It’s not all roses and tablets at Computex. The world’s largest software firm is asking chipmakers to pare down the variety of Windows-powered mobile devices. In a somewhat radical move, Microsoft is offering chipmakers eager to develop tablets using the upcoming Windows 8 OS an incentive to begin an exclusive partnership with one device maker called a “sole alliance.”
The “sole alliance” plan means that chipmakers such as Intel or AMD would chose a computer maker like Dell or HP, essentially tying the chipmaker into one design. The plan is reminiscent of last year’s dictates regarding software and design on Windows Phone 7. In order to increase production speed and establish a feeling of continuity on the new smart phones, Microsoft levied specific design guidelines and only opened app development to a limited number of developers.
To persuade computer manufacturers and chipmakers to accept the voluntary, but restrictive new plan, Microsoft is offering a couple of incentives. One perk is a lower software prices while another incentive will include features to make the device run better. Chipmakers will also have the option of working with a second computer manufacturer to create a netbook-like device that will run Windows 8.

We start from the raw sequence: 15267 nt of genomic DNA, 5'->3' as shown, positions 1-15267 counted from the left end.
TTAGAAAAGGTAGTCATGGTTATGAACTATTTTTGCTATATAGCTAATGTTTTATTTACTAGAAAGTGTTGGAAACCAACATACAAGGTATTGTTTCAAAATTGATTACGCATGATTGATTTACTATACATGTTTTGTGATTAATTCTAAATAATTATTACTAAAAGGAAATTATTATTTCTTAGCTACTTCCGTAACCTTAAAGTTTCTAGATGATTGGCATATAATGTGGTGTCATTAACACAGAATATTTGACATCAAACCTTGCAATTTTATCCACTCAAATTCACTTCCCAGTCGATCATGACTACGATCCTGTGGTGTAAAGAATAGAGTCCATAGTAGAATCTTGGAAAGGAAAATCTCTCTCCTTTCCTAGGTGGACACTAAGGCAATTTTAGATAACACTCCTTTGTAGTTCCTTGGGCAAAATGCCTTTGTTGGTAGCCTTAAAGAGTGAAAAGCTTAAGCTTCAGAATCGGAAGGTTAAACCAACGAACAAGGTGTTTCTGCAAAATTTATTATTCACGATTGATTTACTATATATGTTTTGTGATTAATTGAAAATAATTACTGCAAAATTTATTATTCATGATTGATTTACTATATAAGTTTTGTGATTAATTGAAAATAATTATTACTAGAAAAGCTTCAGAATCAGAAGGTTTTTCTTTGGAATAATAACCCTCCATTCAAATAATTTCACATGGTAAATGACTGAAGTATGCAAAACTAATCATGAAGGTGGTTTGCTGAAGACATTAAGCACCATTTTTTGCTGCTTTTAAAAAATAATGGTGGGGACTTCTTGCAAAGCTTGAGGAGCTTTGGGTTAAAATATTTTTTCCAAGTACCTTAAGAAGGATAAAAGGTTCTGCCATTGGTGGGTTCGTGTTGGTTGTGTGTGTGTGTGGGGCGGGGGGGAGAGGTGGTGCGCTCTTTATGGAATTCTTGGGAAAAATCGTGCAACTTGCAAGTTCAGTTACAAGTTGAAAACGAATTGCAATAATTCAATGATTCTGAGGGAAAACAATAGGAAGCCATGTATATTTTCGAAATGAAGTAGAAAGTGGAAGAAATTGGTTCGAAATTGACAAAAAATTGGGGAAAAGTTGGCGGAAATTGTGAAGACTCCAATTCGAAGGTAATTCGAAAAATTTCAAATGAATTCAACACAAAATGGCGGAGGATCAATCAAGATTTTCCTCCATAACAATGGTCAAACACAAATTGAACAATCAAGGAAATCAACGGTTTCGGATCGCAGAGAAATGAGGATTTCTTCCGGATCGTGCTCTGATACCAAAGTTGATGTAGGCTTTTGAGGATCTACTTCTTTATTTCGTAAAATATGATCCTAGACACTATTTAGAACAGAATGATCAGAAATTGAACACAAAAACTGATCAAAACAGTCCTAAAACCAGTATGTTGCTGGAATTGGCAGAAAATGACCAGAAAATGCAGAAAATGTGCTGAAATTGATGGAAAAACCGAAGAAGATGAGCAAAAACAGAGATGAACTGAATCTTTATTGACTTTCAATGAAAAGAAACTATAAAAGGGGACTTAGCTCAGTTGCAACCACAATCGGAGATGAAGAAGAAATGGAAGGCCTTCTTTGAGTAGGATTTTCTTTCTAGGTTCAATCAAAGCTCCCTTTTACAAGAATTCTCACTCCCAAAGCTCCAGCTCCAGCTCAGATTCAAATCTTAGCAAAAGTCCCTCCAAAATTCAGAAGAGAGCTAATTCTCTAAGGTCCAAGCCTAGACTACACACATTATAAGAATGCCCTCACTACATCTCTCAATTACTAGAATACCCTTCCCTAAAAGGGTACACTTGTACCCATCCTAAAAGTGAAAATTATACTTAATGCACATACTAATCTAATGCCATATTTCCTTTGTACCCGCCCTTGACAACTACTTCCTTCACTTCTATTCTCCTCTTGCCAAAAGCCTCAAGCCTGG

The prospect of faster development, device uniformity, and the elimination of numerous software variations make this a win for Microsoft, but chipmakers may be left holding the short end of the stick.Acer Chief Executive Officer and Chairman J.T. Wang, voiced his displeasure at the proposed plan.
“They’re really controlling the whole thing, the whole process. They try to set the game rules and chip suppliers and PC makers all feel it’s very troublesome.”
There are also reports that Taiwan-based companies HTC, Acer, and ASUSTek have been left out of the new plan in favor of Intel, AMD, Texas Instruments, Qualcomm and Nvidia. The chosen companies will have first-round picks of device manufacturers Dell, HP, and Samsung. However, Microsoft is reportedly holding an event on June 2 to address how Taiwanese companies will figure in to Microsoft’s plans in the months leading to Windows 8 release.